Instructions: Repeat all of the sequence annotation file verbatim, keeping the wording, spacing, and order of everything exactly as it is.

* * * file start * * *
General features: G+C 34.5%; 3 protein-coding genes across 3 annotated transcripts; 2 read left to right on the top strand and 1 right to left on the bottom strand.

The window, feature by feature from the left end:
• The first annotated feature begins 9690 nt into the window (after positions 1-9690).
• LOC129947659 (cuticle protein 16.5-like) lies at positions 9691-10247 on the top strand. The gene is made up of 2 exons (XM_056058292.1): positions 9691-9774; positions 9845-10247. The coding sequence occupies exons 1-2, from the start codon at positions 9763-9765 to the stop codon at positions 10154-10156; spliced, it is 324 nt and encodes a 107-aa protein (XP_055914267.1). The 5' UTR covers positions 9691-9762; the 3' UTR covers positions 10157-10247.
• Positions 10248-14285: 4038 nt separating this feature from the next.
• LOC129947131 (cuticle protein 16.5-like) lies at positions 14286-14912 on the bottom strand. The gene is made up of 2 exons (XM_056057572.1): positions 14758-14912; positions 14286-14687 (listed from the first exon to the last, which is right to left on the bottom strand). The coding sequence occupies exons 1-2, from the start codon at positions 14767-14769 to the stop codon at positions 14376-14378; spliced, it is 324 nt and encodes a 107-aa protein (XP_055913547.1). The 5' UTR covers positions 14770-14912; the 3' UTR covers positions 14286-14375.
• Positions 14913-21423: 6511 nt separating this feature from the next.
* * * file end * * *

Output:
General features: G+C 34.5%; 3 protein-coding genes across 3 annotated transcripts; 2 read left to right on the top strand and 1 right to left on the bottom strand.

The window, feature by feature from the left end:
• The first annotated feature begins 9690 nt into the window (after positions 1-9690).
• LOC129947659 (cuticle protein 16.5-like) lies at positions 9691-10247 on the top strand. The gene is made up of 2 exons (XM_056058292.1): positions 9691-9774; positions 9845-10247. The coding sequence occupies exons 1-2, from the start codon at positions 9763-9765 to the stop codon at positions 10154-10156; spliced, it is 324 nt and encodes a 107-aa protein (XP_055914267.1). The 5' UTR covers positions 9691-9762; the 3' UTR covers positions 10157-10247.
• Positions 10248-14285: 4038 nt separating this feature from the next.
• LOC129947131 (cuticle protein 16.5-like) lies at positions 14286-14912 on the bottom strand. The gene is made up of 2 exons (XM_056057572.1): positions 14758-14912; positions 14286-14687 (listed from the first exon to the last, which is right to left on the bottom strand). The coding sequence occupies exons 1-2, from the start codon at positions 14767-14769 to the stop codon at positions 14376-14378; spliced, it is 324 nt and encodes a 107-aa protein (XP_055913547.1). The 5' UTR covers positions 14770-14912; the 3' UTR covers positions 14286-14375.
• Positions 14913-21423: 6511 nt separating this feature from the next.